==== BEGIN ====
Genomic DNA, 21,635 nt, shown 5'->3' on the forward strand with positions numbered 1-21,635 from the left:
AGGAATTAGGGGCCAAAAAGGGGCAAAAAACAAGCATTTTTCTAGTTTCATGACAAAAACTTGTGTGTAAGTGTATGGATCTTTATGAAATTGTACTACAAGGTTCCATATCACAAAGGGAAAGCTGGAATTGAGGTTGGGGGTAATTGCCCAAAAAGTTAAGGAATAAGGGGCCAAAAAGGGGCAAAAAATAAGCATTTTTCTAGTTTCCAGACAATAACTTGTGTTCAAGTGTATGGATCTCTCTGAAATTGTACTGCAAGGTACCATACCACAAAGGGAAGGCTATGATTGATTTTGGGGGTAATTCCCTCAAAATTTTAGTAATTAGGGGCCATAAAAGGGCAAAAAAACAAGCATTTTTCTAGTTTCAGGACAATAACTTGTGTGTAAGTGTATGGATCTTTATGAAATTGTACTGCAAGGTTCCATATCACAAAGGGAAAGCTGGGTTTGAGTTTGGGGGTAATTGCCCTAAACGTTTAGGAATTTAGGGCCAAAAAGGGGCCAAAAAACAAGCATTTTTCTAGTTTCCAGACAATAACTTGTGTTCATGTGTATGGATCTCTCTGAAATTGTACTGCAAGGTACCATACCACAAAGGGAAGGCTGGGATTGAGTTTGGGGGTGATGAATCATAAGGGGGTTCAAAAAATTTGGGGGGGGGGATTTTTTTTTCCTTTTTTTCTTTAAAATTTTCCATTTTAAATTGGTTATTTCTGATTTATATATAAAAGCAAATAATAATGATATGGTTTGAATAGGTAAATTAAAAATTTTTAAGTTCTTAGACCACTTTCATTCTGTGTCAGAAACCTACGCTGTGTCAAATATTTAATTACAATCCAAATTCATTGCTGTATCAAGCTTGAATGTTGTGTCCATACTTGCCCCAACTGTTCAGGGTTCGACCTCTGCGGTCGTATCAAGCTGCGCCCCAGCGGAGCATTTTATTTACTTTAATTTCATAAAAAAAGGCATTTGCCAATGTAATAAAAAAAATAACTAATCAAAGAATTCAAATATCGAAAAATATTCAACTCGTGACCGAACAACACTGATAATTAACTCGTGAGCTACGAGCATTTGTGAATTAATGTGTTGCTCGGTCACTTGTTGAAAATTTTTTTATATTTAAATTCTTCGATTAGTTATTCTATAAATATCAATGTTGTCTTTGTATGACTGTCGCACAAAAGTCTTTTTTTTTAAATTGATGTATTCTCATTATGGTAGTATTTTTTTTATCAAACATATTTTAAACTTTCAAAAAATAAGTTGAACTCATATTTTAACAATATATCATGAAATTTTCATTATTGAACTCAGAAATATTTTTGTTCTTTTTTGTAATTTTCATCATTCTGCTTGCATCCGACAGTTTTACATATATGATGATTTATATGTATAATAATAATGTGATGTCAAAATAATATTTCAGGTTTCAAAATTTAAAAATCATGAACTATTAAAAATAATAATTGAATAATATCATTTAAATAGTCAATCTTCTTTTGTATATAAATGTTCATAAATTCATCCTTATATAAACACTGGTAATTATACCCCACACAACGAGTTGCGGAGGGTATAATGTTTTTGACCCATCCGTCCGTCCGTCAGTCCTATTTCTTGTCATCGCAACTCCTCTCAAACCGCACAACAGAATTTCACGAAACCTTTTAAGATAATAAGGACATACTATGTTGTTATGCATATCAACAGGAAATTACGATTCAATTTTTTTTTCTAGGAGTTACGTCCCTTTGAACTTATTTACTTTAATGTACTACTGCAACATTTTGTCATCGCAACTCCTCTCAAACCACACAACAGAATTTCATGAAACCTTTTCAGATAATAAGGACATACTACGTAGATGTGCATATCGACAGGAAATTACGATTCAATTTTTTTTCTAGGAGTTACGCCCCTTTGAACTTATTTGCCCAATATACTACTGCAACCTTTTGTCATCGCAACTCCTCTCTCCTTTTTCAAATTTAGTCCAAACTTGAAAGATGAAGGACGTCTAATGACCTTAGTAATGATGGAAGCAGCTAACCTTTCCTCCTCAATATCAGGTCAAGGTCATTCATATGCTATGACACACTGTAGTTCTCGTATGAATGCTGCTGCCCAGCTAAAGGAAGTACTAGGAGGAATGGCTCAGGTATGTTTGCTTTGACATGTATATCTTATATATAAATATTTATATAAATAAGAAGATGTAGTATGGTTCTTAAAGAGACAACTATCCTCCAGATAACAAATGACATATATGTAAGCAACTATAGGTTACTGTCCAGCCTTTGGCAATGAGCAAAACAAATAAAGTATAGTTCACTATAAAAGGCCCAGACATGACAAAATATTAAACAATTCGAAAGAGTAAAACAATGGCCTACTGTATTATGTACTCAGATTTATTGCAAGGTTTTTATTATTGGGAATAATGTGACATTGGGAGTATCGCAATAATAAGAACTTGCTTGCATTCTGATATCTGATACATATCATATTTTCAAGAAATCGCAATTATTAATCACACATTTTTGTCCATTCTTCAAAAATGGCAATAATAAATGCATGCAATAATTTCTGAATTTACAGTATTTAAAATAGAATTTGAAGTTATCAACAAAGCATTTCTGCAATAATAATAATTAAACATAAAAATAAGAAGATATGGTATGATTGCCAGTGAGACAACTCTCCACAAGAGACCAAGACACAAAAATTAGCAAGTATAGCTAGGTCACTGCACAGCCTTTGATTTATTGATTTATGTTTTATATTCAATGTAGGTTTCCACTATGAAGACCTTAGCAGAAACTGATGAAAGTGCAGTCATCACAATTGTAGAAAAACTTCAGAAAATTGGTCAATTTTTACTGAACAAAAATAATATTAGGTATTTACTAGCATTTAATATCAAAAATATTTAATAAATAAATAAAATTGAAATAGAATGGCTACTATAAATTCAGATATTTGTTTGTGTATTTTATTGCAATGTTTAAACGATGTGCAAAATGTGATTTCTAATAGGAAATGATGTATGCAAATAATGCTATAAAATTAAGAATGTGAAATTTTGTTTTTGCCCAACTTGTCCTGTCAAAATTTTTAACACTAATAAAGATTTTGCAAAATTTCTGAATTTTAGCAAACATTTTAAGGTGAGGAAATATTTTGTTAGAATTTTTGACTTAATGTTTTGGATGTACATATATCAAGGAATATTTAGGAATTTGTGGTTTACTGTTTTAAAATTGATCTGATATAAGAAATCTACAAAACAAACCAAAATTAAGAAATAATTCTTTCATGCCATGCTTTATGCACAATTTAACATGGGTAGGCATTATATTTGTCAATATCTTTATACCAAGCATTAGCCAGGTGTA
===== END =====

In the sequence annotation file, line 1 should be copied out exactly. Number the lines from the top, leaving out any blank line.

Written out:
Genomic DNA, 21,635 nt, shown 5'->3' on the forward strand with positions numbered 1-21,635 from the left: